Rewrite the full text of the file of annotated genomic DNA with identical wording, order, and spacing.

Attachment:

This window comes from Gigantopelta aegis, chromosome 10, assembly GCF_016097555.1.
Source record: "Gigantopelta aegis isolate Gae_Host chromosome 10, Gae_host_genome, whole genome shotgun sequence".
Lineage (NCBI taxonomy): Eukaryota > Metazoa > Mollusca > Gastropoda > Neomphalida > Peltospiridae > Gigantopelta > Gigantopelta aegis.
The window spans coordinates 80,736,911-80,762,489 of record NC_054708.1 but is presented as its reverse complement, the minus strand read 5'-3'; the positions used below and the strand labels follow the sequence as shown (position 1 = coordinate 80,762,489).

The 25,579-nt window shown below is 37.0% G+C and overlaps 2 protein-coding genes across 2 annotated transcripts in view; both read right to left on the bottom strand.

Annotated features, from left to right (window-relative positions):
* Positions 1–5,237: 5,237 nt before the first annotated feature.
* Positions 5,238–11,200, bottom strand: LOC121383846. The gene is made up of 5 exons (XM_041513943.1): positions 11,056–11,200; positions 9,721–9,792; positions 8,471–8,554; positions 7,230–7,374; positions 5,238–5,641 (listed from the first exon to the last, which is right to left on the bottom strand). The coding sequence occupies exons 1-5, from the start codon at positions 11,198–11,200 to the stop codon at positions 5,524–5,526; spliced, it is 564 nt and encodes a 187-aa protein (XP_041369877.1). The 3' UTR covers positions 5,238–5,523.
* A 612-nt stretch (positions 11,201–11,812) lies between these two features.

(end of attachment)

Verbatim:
This window comes from Gigantopelta aegis, chromosome 10, assembly GCF_016097555.1.
Source record: "Gigantopelta aegis isolate Gae_Host chromosome 10, Gae_host_genome, whole genome shotgun sequence".
Lineage (NCBI taxonomy): Eukaryota > Metazoa > Mollusca > Gastropoda > Neomphalida > Peltospiridae > Gigantopelta > Gigantopelta aegis.
The window spans coordinates 80,736,911-80,762,489 of record NC_054708.1 but is presented as its reverse complement, the minus strand read 5'-3'; the positions used below and the strand labels follow the sequence as shown (position 1 = coordinate 80,762,489).

The 25,579-nt window shown below is 37.0% G+C and overlaps 2 protein-coding genes across 2 annotated transcripts in view; both read right to left on the bottom strand.

Annotated features, from left to right (window-relative positions):
* Positions 1–5,237: 5,237 nt before the first annotated feature.
* Positions 5,238–11,200, bottom strand: LOC121383846. The gene is made up of 5 exons (XM_041513943.1): positions 11,056–11,200; positions 9,721–9,792; positions 8,471–8,554; positions 7,230–7,374; positions 5,238–5,641 (listed from the first exon to the last, which is right to left on the bottom strand). The coding sequence occupies exons 1-5, from the start codon at positions 11,198–11,200 to the stop codon at positions 5,524–5,526; spliced, it is 564 nt and encodes a 187-aa protein (XP_041369877.1). The 3' UTR covers positions 5,238–5,523.
* A 612-nt stretch (positions 11,201–11,812) lies between these two features.